Xi’s focus on security in part has to do with his goal of self-preservation as CCP leader. By enabling stricter control over the party members and the Chinese population in the name of national security, Xi simultaneously prevents usurpers from gaining too much traction. However, national security also aids Xi in maintaining his power and position. Xi profits from satisfied citizens as it strengthens his reputation. However, any dissatisfaction expressed on a large scale publicly is met with repercussions. 

New challenges for counter-espionage

For European intelligence agencies used to Russian intelligence tactics, China’s espionage activities present new challenges. While Russian intelligence operations are often targeted and clumsily carried out with no ‘plausible deniability’ the MSS uses a ‘whole of society’ approach. This describes a 2017 law passed in China where all organizations and citizens should ‘support and cooperate with national intelligence efforts’. That makes conventional ‘spying’ by agents difficult to spot. Such activities can lead to another tool for the MSS, building a culture of fear in society and potentially leading intelligence agencies to encroach on civil liberties by collecting data on ethnic Chinese citizens falsely accused of espionage. The US counter-espionage efforts since 2016 have led to the National Director warning against such practices in the US.

Another way in which this threat is unfolding, is that Xi’s focus on national security reaches beyond its own borders. Conferences such as the “Peaceful China” summit not only inform its (foreign) visitors on how China deals with security issues, it is also a way in which the CCP can normalize its ideological presence in the security systems of other nations. Using the vast database available to the CCP through espionage, China is able to influence local policy. 

China’s espionage activities are also difficult to detect as the MSS operations utilize a whole range of agents with loose connections to main state institutions. That makes finding an espionage operation that has been planned with the hand of the state difficult. More importantly, China’s influence is overt, through its economic power, its public investments and interactions with industry, rather than covert activity carried out by intelligence officers. They are therefore harder to point out than under the radar spying operations.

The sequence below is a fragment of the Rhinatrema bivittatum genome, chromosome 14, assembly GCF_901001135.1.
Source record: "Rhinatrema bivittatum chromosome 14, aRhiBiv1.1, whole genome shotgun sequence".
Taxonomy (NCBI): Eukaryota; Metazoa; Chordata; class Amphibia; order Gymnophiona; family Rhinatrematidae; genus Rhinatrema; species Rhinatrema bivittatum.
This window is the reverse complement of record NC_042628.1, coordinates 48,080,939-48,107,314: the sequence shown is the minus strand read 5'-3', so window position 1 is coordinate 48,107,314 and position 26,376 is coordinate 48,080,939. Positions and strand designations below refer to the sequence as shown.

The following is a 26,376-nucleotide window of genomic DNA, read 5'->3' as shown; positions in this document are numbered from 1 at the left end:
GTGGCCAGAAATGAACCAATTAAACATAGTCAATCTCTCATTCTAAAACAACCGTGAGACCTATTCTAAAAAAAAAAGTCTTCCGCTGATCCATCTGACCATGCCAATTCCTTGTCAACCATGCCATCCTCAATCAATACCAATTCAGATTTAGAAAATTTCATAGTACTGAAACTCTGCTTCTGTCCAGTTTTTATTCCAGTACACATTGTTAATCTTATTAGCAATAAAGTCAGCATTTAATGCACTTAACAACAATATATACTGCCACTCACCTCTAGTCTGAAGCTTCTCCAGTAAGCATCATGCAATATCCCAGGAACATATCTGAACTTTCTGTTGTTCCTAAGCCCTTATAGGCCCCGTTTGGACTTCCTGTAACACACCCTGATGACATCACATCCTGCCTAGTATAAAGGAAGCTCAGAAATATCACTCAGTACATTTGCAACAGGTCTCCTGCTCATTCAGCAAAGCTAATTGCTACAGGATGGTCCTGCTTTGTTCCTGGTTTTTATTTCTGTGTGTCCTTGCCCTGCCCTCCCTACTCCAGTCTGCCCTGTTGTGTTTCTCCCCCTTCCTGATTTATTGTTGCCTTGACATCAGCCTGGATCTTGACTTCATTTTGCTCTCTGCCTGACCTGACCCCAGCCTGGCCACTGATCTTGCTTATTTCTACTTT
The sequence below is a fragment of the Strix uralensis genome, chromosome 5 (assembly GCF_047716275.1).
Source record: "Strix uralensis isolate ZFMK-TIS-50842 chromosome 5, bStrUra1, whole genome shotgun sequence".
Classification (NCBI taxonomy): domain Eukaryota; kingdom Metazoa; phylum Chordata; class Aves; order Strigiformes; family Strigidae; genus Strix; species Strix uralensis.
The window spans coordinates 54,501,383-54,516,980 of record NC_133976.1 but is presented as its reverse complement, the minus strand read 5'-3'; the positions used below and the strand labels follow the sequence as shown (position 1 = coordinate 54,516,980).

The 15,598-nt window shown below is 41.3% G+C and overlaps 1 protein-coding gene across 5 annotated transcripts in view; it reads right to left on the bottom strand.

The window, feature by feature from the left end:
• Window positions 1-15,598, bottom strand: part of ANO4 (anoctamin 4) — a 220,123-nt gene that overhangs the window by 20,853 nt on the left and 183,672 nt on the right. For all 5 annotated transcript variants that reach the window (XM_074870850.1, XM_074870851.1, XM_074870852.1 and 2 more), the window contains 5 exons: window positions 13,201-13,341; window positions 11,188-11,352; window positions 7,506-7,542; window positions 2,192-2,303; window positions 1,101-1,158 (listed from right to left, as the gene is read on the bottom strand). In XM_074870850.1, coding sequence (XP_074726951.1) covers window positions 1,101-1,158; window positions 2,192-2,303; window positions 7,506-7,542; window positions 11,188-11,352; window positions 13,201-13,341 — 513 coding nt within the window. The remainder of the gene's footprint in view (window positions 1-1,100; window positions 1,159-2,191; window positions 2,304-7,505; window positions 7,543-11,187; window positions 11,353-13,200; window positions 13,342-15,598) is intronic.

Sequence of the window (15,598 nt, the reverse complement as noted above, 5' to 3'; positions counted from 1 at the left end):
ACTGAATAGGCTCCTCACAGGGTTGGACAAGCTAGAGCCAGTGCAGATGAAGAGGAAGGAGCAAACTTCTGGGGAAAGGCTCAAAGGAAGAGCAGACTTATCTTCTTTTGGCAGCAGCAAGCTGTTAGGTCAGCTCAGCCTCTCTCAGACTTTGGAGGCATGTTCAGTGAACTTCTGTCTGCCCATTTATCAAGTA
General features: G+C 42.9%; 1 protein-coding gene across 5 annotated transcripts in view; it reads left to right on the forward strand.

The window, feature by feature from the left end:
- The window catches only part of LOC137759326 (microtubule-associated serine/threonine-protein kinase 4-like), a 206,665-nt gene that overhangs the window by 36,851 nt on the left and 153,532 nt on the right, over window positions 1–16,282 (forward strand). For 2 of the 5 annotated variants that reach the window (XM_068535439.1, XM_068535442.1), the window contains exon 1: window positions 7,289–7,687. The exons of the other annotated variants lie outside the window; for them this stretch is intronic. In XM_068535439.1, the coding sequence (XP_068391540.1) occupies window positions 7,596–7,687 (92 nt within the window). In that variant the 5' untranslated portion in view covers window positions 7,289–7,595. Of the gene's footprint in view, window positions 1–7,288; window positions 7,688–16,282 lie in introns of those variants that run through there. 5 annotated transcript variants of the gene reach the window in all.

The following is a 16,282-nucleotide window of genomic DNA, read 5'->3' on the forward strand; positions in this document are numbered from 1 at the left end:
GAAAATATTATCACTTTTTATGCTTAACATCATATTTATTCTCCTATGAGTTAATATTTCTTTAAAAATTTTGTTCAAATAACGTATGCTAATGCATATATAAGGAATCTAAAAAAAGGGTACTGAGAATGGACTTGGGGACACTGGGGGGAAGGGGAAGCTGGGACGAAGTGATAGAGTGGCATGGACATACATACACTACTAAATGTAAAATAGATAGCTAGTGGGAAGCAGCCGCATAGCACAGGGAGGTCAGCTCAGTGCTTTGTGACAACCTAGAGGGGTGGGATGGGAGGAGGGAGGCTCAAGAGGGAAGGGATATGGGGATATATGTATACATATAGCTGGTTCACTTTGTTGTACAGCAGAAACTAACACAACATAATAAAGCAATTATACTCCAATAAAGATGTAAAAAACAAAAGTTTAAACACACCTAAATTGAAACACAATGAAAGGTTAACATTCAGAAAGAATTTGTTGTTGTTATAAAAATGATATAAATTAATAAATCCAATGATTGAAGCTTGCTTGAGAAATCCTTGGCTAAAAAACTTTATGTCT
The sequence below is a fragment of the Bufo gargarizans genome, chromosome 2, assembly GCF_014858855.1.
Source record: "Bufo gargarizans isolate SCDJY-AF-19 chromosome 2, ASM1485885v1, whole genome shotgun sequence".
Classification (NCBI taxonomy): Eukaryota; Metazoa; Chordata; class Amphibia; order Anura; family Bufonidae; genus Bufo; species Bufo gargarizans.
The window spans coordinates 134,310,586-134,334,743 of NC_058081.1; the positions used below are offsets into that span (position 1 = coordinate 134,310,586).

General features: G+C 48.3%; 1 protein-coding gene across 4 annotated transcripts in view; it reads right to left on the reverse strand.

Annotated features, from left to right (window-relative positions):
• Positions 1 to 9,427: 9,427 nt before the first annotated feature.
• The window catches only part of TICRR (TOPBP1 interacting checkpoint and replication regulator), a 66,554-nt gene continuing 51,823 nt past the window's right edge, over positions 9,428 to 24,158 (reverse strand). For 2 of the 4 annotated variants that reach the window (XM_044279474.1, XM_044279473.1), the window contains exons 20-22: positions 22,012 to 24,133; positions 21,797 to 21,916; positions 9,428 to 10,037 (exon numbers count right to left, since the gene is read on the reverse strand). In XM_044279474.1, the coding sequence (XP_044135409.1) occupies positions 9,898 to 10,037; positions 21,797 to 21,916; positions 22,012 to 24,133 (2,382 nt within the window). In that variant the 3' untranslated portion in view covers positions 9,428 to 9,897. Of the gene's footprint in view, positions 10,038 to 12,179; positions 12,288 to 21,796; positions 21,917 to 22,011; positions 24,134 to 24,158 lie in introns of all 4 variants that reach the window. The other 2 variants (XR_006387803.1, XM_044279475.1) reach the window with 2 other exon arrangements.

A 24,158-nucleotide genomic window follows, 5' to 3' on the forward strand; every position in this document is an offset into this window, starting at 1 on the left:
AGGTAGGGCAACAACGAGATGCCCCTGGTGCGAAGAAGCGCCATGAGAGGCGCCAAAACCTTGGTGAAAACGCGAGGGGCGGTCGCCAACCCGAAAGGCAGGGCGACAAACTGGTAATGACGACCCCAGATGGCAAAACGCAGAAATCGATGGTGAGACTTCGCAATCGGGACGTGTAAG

As Xi doubles down on his relationship with Putin and becomes a major source of trade and investment in Russia’s economy, the relationship with Europe could become worse. The CCP is also paranoid of espionage within China, clamping down on sensitive information from being sent out of the country. The MSS has detained and arrested multiple pro-democracy activists in Hong Kong as the new national security law was implemented in 2024. Xi’s vision for China’s new security state and political influence operations against European countries reveal the risk of espionage to European interests and values. 

Raising awareness for the future

Europe’s intelligence agencies have revealed that Europe is increasingly being targeted in political influence and dissident campaigns from China. Espionage cases will most likely be revealed more in the future. Europe is becoming increasingly wary of China’s economic competition, espionage attempts and China’s neutrality toward Putin’s war against Ukraine. China’s espionage attempts to influence politics and views in Europe to favorable views of China will therefore likely increase in the future. 

However, China’s espionage activities are difficult to counter effectively. European intelligence agencies face threats from Russia, monitoring terrorism, and the scale of China’s espionage activities have not been recognised sufficiently. Distinguishing between overt and covert Chinese power is hard to detect. More importantly, detecting MSS espionage attempts must not be used to encroach on ethnic Chinese civil liberties. Protecting the dissidents who have found refuge from the Chinese Communist Party is highly important. 

Detecting Chinese spy campaigns in Europe